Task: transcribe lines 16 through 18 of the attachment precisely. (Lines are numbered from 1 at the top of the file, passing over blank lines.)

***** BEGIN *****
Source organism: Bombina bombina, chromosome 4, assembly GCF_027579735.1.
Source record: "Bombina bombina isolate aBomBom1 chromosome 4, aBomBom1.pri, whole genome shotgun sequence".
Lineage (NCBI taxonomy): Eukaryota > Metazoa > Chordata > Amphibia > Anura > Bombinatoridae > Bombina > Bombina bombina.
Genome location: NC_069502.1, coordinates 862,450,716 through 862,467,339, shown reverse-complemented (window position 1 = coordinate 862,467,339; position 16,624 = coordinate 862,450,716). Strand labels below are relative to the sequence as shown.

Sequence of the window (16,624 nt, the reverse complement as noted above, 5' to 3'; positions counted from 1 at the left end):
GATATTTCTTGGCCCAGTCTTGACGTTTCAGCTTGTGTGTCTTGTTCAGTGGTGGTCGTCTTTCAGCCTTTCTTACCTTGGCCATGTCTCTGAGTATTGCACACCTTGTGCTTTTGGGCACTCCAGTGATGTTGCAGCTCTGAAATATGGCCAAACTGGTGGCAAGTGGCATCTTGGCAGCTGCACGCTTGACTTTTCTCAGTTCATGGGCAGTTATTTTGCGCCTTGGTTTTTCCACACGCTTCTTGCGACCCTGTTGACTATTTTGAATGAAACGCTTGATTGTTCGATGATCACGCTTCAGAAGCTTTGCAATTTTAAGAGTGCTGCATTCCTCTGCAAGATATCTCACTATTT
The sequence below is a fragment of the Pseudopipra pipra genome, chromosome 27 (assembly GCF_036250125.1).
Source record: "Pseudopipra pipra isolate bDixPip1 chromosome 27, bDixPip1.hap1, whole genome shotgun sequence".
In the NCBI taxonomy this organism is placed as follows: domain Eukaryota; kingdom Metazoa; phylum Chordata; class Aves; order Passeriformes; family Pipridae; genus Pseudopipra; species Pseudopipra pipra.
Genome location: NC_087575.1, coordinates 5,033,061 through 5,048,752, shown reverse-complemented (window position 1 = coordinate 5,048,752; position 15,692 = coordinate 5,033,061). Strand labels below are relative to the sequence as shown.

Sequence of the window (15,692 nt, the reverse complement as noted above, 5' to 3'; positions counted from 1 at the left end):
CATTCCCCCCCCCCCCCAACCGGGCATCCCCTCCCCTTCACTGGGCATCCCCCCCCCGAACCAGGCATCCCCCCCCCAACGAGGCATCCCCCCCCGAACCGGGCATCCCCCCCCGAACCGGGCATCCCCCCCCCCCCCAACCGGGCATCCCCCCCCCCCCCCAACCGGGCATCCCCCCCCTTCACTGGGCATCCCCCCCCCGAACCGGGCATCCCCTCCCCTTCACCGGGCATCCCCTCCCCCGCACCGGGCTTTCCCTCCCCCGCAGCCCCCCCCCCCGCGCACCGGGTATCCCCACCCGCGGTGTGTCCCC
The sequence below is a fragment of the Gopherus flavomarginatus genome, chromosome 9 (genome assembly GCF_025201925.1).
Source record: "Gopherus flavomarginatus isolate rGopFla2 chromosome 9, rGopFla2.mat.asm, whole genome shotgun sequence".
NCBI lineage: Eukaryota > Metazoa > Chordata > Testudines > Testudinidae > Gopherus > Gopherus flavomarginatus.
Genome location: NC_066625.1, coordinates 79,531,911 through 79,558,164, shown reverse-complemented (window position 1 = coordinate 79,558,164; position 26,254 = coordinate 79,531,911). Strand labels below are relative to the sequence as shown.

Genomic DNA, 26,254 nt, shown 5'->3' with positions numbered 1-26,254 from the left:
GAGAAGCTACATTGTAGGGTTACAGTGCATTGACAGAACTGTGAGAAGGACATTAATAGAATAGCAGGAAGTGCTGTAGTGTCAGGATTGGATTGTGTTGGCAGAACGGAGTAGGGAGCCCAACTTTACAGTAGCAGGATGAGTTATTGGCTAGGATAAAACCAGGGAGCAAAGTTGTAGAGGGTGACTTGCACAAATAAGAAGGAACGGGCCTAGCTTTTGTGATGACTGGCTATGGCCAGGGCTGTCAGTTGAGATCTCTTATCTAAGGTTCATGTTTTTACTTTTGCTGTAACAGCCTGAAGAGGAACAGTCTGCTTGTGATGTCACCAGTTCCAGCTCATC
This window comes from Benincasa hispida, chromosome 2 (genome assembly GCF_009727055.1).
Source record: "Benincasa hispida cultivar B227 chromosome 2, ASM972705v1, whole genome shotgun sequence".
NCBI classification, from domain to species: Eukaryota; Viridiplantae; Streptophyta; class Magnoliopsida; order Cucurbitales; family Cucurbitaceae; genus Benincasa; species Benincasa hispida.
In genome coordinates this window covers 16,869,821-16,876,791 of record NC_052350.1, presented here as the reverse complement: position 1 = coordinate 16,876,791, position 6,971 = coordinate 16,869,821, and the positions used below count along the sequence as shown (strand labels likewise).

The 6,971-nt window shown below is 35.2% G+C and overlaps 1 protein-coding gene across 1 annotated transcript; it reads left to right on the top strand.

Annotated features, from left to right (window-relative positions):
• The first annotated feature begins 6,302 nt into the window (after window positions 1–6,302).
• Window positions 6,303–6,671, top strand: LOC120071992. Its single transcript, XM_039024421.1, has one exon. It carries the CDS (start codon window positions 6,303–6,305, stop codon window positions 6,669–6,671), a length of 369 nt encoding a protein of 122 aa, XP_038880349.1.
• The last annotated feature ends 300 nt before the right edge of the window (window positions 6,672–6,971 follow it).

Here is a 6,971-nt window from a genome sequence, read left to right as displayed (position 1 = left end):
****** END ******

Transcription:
Genome location: NC_066625.1, coordinates 79,531,911 through 79,558,164, shown reverse-complemented (window position 1 = coordinate 79,558,164; position 26,254 = coordinate 79,531,911). Strand labels below are relative to the sequence as shown.

Genomic DNA, 26,254 nt, shown 5'->3' with positions numbered 1-26,254 from the left:
GAGAAGCTACATTGTAGGGTTACAGTGCATTGACAGAACTGTGAGAAGGACATTAATAGAATAGCAGGAAGTGCTGTAGTGTCAGGATTGGATTGTGTTGGCAGAACGGAGTAGGGAGCCCAACTTTACAGTAGCAGGATGAGTTATTGGCTAGGATAAAACCAGGGAGCAAAGTTGTAGAGGGTGACTTGCACAAATAAGAAGGAACGGGCCTAGCTTTTGTGATGACTGGCTATGGCCAGGGCTGTCAGTTGAGATCTCTTATCTAAGGTTCATGTTTTTACTTTTGCTGTAACAGCCTGAAGAGGAACAGTCTGCTTGTGATGTCACCAGTTCCAGCTCATC